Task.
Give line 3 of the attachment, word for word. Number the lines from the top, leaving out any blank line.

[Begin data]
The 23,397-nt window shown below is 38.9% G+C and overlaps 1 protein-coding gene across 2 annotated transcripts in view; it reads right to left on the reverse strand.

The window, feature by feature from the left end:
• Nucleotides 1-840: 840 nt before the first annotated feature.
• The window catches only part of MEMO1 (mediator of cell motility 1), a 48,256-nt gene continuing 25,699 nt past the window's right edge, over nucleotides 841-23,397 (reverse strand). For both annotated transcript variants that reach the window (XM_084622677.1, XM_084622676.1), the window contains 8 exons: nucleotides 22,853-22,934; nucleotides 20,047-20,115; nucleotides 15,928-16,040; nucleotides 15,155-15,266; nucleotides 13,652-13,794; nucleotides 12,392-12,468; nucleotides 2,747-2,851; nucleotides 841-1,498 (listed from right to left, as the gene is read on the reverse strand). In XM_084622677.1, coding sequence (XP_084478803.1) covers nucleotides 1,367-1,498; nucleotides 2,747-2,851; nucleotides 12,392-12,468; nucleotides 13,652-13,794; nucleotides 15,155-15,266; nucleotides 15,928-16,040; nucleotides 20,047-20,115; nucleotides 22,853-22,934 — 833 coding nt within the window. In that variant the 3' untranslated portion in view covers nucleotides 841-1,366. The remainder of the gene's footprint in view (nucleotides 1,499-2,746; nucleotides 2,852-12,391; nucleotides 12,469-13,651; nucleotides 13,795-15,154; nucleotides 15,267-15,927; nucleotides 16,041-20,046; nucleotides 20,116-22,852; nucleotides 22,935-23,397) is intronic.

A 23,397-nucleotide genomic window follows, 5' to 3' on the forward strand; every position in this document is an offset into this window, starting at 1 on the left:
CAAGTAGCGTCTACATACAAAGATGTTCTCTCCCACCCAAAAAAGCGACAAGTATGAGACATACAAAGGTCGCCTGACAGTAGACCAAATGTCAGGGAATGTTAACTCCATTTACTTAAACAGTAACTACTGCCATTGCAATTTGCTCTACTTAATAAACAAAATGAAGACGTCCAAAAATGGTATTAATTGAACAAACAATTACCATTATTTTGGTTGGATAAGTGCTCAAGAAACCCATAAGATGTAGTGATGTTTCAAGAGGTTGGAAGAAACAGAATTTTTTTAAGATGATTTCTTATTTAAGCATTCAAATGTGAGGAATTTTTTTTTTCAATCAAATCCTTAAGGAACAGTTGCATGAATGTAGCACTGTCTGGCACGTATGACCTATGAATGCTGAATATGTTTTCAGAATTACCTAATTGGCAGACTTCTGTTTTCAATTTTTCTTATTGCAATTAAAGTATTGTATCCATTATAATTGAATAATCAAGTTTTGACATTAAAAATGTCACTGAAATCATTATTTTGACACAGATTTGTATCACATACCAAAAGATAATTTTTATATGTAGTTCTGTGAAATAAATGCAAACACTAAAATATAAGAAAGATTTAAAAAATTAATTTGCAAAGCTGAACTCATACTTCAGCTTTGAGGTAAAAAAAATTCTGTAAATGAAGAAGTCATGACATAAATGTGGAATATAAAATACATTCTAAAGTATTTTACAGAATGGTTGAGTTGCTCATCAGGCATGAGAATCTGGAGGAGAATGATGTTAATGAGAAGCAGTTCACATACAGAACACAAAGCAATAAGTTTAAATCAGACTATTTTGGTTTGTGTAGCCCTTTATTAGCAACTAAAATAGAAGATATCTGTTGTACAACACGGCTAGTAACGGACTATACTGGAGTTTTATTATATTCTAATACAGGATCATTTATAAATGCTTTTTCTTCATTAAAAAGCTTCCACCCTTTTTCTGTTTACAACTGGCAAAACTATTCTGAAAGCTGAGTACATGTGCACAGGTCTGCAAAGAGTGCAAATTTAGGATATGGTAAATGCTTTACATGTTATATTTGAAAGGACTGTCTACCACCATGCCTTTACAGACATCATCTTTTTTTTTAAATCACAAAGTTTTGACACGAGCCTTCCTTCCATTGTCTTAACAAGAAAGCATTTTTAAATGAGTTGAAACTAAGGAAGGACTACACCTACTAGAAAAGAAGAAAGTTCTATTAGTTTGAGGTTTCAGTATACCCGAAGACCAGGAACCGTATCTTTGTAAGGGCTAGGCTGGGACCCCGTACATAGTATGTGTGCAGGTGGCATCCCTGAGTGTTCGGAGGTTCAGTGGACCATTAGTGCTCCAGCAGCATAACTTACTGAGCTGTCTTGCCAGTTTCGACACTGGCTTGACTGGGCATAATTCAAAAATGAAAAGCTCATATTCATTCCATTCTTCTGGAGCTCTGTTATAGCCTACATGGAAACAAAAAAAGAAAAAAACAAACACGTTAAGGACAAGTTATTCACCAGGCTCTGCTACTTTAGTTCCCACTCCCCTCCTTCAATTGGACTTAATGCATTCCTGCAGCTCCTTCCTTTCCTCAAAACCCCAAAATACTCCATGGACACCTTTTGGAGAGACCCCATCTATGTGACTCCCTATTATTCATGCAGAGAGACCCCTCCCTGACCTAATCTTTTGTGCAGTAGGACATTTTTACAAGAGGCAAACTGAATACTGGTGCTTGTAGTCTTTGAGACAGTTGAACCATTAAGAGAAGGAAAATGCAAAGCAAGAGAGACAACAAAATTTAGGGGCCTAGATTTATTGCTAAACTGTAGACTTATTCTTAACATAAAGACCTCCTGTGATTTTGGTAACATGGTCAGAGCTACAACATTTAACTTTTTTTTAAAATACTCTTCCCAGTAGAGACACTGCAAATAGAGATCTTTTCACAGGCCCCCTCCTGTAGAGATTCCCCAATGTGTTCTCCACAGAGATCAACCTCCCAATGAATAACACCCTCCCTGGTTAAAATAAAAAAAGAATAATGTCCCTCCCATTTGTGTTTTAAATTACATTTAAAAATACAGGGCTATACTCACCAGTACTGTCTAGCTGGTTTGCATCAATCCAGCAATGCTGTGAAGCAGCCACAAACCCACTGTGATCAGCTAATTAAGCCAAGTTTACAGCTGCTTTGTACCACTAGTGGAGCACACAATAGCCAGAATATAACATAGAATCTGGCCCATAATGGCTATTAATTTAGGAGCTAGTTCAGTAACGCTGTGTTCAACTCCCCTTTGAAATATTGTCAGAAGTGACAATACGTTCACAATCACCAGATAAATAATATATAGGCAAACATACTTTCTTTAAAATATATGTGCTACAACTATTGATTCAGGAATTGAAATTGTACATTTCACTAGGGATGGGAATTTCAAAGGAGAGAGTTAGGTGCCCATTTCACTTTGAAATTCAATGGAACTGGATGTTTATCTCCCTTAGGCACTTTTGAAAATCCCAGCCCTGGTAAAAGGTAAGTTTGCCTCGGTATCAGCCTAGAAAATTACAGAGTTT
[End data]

• Nucleotides 1-840: 840 nt before the first annotated feature.